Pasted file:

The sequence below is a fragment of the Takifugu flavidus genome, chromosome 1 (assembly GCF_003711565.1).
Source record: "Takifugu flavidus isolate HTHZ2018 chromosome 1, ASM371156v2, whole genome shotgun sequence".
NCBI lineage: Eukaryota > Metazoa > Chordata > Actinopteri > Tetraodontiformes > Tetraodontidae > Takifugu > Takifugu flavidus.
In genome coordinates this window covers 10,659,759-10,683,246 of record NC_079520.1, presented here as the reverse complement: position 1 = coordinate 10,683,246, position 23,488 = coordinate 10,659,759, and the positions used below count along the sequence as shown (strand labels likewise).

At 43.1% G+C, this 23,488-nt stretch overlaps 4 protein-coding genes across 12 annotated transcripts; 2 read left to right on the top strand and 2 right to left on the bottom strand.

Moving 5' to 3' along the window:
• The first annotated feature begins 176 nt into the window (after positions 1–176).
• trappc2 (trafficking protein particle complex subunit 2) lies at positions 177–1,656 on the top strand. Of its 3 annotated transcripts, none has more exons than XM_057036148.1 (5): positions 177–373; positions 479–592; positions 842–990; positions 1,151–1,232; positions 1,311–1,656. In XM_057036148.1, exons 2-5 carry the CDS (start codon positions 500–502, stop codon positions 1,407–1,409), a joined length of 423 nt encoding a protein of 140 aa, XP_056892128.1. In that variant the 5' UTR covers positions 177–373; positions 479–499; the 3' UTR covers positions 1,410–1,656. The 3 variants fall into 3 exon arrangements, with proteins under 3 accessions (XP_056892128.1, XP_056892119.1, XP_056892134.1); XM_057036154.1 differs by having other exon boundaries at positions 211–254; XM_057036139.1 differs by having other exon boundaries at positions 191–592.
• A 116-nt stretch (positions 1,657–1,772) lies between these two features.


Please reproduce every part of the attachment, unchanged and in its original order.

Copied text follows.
The sequence below is a fragment of the Takifugu flavidus genome, chromosome 1 (assembly GCF_003711565.1).
Source record: "Takifugu flavidus isolate HTHZ2018 chromosome 1, ASM371156v2, whole genome shotgun sequence".
NCBI lineage: Eukaryota > Metazoa > Chordata > Actinopteri > Tetraodontiformes > Tetraodontidae > Takifugu > Takifugu flavidus.
In genome coordinates this window covers 10,659,759-10,683,246 of record NC_079520.1, presented here as the reverse complement: position 1 = coordinate 10,683,246, position 23,488 = coordinate 10,659,759, and the positions used below count along the sequence as shown (strand labels likewise).

At 43.1% G+C, this 23,488-nt stretch overlaps 4 protein-coding genes across 12 annotated transcripts; 2 read left to right on the top strand and 2 right to left on the bottom strand.

Moving 5' to 3' along the window:
• The first annotated feature begins 176 nt into the window (after positions 1–176).
• trappc2 (trafficking protein particle complex subunit 2) lies at positions 177–1,656 on the top strand. Of its 3 annotated transcripts, none has more exons than XM_057036148.1 (5): positions 177–373; positions 479–592; positions 842–990; positions 1,151–1,232; positions 1,311–1,656. In XM_057036148.1, exons 2-5 carry the CDS (start codon positions 500–502, stop codon positions 1,407–1,409), a joined length of 423 nt encoding a protein of 140 aa, XP_056892128.1. In that variant the 5' UTR covers positions 177–373; positions 479–499; the 3' UTR covers positions 1,410–1,656. The 3 variants fall into 3 exon arrangements, with proteins under 3 accessions (XP_056892128.1, XP_056892119.1, XP_056892134.1); XM_057036154.1 differs by having other exon boundaries at positions 211–254; XM_057036139.1 differs by having other exon boundaries at positions 191–592.
• A 116-nt stretch (positions 1,657–1,772) lies between these two features.